A recent Heritage Foundation analysis found that President Obama’s budget likely underestimates its discretionary spending costs. After proposing an 8 percent increase for fiscal year 2010, his budget assumes that discretionary spending growth will be frozen at the inflation rate (approximately 2.5 percent annually) from 2011 through 2019. This would reduce discretionary spending below 7 percent of GDP — a level rarely seen since the 1940s.
These restrained discretionary spending figures are incompatible with the president’s pledges of historic increases in discretionary spending for education, highways, energy, health, veterans, and science. They also leave no room for the predictable extensions of expiring discretionary “stimulus” spending. In Washington, promising unspecified discretionary spending restraint sometime in the future, but never the present, is a common presidential budget assumption used to mask the size of future budget deficits.
Consequently, the Heritage analysis showed that a more realistic estimate of the president’s spending proposals would show discretionary spending growing at least as fast as nominal economic growth — typically 4 percent to 5 percent annually. This would add $1,545 billion to the White House’s discretionary spending estimates over the decade ($314 billion annually by 2019). Even these estimates assume that President Obama can successfully hold spending on the global war on terrorism to $50 billion annually. It will likely cost even more.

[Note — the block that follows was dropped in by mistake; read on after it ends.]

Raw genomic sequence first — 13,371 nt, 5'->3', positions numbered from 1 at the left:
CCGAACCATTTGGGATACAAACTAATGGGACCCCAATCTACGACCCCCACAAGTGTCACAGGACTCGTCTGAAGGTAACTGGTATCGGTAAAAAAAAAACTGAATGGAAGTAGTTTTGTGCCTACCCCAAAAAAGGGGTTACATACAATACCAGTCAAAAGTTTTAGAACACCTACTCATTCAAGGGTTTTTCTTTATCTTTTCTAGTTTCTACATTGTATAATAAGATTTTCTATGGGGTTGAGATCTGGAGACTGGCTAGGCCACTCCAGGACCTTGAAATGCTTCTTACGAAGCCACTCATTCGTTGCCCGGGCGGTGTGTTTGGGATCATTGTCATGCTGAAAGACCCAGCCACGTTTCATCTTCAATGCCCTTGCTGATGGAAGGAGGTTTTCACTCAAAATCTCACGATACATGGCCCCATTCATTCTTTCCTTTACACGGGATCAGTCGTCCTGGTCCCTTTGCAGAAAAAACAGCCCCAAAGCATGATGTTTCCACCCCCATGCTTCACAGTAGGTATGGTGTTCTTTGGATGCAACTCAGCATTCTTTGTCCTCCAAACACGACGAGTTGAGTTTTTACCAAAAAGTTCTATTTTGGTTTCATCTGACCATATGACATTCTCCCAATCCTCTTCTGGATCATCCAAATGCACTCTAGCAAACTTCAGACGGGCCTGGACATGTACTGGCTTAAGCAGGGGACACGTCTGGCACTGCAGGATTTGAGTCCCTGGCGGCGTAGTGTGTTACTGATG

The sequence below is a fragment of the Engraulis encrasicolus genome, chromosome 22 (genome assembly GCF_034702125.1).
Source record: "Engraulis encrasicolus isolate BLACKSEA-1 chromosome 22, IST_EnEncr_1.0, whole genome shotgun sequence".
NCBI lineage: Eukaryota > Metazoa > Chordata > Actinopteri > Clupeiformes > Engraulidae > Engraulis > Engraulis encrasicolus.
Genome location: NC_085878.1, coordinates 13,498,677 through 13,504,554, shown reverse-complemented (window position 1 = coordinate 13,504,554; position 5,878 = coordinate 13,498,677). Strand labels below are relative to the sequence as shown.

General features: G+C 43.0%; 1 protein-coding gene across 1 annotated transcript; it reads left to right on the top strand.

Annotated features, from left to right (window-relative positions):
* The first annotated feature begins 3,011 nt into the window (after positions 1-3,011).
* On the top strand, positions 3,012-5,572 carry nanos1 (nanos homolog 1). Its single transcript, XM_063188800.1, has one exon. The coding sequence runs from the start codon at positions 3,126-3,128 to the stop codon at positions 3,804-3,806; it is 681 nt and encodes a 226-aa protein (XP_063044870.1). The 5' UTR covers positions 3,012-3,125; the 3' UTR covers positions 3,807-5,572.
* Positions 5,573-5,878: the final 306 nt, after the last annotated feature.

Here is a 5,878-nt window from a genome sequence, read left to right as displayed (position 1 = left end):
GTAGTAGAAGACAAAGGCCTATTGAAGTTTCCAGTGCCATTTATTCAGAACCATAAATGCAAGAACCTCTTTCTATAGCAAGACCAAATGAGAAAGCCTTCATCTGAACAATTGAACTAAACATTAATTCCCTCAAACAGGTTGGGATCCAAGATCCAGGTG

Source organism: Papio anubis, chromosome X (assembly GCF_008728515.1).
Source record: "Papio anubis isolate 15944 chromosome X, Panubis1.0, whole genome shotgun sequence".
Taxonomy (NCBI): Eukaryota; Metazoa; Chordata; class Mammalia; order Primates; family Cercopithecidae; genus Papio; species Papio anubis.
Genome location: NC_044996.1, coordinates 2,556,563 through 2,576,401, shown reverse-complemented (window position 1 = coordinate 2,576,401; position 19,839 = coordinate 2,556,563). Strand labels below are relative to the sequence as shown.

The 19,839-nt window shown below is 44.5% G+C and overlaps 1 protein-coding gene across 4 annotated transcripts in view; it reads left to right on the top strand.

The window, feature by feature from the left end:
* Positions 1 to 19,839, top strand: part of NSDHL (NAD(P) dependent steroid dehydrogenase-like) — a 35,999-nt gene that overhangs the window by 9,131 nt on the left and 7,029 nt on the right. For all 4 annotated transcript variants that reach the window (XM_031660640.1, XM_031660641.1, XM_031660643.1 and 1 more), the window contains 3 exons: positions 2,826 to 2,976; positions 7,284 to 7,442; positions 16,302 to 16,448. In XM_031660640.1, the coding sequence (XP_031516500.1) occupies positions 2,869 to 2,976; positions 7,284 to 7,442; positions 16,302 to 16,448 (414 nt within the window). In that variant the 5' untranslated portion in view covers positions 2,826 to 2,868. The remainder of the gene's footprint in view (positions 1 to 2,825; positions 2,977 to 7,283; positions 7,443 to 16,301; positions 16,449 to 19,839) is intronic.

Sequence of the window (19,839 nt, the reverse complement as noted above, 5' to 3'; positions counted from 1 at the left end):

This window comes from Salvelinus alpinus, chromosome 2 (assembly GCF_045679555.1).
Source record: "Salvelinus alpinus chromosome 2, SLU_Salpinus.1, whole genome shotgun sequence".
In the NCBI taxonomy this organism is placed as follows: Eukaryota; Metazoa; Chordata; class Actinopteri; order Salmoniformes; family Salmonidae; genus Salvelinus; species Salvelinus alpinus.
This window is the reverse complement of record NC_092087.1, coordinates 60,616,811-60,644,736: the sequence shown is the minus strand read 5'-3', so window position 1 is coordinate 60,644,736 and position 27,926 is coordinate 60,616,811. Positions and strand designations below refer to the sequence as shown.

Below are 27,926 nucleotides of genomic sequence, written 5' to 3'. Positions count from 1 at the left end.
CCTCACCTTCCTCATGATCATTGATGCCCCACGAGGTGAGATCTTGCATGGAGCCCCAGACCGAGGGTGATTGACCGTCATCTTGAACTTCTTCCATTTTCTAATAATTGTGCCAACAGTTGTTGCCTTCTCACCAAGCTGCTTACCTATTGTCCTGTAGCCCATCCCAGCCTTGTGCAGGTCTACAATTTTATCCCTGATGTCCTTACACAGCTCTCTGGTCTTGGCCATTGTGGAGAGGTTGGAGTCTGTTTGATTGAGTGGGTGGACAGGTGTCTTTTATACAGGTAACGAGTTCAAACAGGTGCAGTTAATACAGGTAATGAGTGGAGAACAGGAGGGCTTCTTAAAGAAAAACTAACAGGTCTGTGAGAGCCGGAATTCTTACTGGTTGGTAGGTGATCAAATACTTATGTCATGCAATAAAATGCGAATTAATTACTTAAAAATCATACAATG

Yet in the Washington Times, a White House official called Heritage’s analysis “creative accounting” and insisted that — despite all the proposed spending hikes — the Obama administration will freeze discretionary spending growth at the inflation rate from 2011 through 2019.
There is a simple solution. If the White House is as serious about these spending projections as they claim, they should seize this opportunity to give them the force of law. President Obama could call on Congress to enact a law capping annual discretionary spending at the 2011 through 2019 levels in his budget. If he will not, lawmakers should offer their own legislation capping discretionary spending at the president’s levels (and with this waste, staying under the cap shouldn’t be difficult). Otherwise, a president not willing to lock in his own spending projections should not expect others to take those projections seriously, either.
— Brian M. Riedl is Grover M. Hermann Fellow in Federal Budgetary at the Heritage Foundation.